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Barnburgh Primary School

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British Science Week

 

British Science Week 2022 takes place between the 11th - 20th March 2022. 
 

British Science Week is a ten-day celebration of science, technology, engineering and maths - featuring fascinating, entertaining and engaging events and activities across the UK for people of all ages.British Science Week provides a platform to stimulate and support teachers, STEM professionals, science communicators and the general public to produce and participate in STEM events and activities.

Please find below examples of learning in school to celebrate British Science week.

Early Years Foundation Stage

Nursery

The theme this British Science Week is 'Growth.' 

In nursery, we have planted cress and are looking forward to observing the changes as the seeds grow. 
The children could talk about what the cress would need to grow -

"Seeds need sunshine."
"Seeds need water to grow."
"They need to keep warm."

The children understand that the seeds will not grow if they do not have enough light or water. They also predicted how many days it would take for the seeds to show signs of growth. 

 

We also brought photos of ourselves as babies/toddlers in to school to discuss how much we have changed. 

The children could talk confidently about signs of growth and different milestones from birth. 

"Babies can't walk when they are born. They learn to crawl and then to walk."
"When I was a baby, my eyes were blue. Now they've changed to green."
"I'm taller (now) than when I was a baby and a toddler."
"First you are a baby, then you are a toddler, then you are a child."
"Babies can't eat food like we do. They have milk first." 

Reception

To celebrate Science Week, the children have been learning all about growing. The children planted cress seeds and talked about what the seeds need to grow - we are very excited to see them germinate! The children chose to place them on a windowsill as this is a nice warm, sunny spot. They will be watered each day by our 2 cress monitors. 

The children have also planted grass seeds this week. They talked about what would happen if the seeds do not get any light, what will happen if they do not have the space to grow, what will happen if we do not water then and what will happen if we water them too much.

The children made predictions (we talked about how this means having a good guess) and then we will place some seeds will not have light, some will not have water and some will have everything they need! We are very excited to find out what happens next. 

Key Stage 1

Year 1

LI: To understand how to follow instructions to perform simple tests and begin to talk about what they might do or what might happen.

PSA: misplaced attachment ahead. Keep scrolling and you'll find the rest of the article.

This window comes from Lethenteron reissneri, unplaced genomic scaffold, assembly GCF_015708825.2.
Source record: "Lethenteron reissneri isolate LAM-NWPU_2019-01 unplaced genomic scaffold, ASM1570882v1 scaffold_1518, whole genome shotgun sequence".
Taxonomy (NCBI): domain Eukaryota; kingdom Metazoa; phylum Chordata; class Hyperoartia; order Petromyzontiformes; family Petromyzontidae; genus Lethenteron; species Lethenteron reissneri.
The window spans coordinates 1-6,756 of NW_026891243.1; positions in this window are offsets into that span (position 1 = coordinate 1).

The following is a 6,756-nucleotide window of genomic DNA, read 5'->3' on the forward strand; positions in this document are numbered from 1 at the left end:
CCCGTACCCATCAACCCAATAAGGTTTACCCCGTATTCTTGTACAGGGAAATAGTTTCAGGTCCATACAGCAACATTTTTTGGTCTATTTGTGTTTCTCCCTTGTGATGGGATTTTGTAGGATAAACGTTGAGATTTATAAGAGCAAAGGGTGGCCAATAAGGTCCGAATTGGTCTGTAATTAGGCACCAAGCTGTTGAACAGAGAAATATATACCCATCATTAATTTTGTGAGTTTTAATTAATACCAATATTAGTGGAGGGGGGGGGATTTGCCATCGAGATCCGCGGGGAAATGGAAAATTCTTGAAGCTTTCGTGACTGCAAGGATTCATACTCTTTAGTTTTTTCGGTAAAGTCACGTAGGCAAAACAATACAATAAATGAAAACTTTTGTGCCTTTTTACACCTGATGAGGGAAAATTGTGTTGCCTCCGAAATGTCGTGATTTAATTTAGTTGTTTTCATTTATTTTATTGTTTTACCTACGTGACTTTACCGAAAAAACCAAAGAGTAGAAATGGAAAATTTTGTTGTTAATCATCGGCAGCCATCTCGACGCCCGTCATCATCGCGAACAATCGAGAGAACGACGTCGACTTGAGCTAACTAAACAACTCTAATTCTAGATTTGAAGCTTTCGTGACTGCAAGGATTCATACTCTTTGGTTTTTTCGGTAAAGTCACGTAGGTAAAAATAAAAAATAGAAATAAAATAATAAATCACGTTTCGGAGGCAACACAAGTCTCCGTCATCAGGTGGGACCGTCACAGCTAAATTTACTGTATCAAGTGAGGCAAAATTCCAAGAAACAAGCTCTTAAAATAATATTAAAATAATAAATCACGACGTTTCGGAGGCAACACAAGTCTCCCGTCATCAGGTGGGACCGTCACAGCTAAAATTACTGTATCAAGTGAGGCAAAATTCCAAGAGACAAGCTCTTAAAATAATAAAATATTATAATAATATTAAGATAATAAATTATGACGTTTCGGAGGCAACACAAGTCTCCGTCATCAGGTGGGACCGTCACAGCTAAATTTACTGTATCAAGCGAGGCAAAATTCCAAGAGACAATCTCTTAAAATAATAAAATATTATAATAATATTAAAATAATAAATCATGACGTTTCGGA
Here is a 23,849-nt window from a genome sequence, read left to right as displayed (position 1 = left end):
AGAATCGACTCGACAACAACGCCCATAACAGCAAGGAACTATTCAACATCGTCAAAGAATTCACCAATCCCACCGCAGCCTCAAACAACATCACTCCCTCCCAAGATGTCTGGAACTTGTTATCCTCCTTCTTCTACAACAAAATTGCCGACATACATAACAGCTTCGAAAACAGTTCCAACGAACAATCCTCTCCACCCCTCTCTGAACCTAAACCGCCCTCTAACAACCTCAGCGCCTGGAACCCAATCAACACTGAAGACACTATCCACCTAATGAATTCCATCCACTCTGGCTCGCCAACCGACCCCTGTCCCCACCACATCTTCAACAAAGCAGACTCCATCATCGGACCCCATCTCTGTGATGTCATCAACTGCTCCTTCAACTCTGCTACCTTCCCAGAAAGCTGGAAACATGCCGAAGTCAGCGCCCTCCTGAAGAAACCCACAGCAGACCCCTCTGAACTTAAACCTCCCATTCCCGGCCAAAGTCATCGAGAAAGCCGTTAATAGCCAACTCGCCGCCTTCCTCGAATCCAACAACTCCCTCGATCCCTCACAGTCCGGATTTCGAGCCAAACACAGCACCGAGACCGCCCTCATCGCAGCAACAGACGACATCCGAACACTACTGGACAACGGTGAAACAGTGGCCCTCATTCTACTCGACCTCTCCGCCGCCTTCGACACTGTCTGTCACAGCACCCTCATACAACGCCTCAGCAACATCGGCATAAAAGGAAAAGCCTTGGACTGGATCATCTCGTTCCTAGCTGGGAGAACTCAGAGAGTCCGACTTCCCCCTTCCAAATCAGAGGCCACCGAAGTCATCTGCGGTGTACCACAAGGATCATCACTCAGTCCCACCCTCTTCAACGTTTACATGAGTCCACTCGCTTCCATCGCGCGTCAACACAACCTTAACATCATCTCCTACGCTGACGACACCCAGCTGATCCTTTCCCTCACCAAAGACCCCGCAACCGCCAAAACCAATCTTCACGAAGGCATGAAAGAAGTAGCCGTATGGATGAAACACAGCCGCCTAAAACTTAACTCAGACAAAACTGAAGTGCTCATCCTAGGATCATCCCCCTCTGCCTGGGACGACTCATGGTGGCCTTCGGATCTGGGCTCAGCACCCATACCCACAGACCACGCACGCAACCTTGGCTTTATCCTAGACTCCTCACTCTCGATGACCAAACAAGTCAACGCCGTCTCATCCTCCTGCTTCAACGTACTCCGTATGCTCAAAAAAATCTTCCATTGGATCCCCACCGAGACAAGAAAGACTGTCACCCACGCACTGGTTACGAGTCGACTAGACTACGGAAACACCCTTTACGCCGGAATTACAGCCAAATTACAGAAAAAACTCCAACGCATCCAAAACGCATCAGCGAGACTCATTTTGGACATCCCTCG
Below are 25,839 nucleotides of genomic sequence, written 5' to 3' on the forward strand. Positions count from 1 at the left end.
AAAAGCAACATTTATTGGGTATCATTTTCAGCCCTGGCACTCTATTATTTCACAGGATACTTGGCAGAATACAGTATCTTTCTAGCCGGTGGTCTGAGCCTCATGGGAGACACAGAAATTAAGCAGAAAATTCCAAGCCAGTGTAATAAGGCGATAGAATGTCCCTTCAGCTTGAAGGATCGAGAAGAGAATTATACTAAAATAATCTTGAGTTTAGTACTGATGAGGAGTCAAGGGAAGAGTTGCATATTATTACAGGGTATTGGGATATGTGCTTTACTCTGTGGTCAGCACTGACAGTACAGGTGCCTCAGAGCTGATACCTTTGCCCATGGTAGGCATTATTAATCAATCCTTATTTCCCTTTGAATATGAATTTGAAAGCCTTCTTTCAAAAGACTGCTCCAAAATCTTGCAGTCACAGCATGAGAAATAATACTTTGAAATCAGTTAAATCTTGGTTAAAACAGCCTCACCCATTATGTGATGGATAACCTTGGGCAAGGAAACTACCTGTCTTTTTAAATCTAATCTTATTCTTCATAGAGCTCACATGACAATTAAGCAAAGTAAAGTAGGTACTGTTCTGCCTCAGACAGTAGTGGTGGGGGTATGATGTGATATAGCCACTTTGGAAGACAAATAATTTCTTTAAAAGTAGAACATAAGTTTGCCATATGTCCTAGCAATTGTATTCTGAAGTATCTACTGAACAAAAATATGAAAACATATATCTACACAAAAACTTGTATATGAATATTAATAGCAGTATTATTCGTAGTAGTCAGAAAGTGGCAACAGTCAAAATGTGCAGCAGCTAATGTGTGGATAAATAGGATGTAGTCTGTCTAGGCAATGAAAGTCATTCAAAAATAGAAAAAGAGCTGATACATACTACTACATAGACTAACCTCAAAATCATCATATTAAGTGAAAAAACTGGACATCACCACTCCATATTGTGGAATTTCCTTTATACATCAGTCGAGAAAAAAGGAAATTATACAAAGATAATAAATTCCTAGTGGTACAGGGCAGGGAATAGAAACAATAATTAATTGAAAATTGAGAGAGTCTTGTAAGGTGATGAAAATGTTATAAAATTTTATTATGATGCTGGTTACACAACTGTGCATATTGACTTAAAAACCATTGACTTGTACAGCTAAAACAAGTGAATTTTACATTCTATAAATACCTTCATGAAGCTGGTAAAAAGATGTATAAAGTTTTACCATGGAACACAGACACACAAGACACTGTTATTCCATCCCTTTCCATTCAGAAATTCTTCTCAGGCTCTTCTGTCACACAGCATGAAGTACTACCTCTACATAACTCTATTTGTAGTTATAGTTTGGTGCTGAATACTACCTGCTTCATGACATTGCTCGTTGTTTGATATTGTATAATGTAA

Making Craters

The children made predictions and spoke about what they thought would happen when marbles (meteorites)  were dropped into flour (resembling the Moon) from different heights.

"I think that the marble dropped from up high will have the most impact" (Joseph)

"The marble that is dropped from low will only make a little crater because it drops gently" (Isaac)

"If you drop the marble from your shoulders when you kneel down, it will make a bigger crater but not as big as the marble that is dropped from really high" (Louie)

The children demonstrated their ability to follow a simple instruction to perform the test from three different heights. By the end of the lesson, they were able to talk about what had happened and what they had discovered. They recognised that the marble dropped from the highest height had the most impact as it hit the flour with more force.

Coke and Mentos Challenge

The children made predictions and spoke about what they thought would happen when Mentos were dropped into a bottle of Coke.

"I predict that it will fizz" (Charlie)

"I predict that it's going to explode everywhere" (Eddie)

"I think that it will make lots of bubbles" (Pearl)

They then observed Miss Clark following simple instructions to perform a simple test and were encouraged to talk about what happened when the mints were placed into the Coke. By the end of the lesson, the children were able to confidently make predictions and explain whether their predictions were correct. They were able to recognise that the more mints we put in, the greater the reaction.

"The mints are reacting with the Coke" (Zephyr)

"It spurted out of the bottle" (Isabel F)

"There were lots of bubbles when the liquid landed on the floor" (Ralph)

Year 2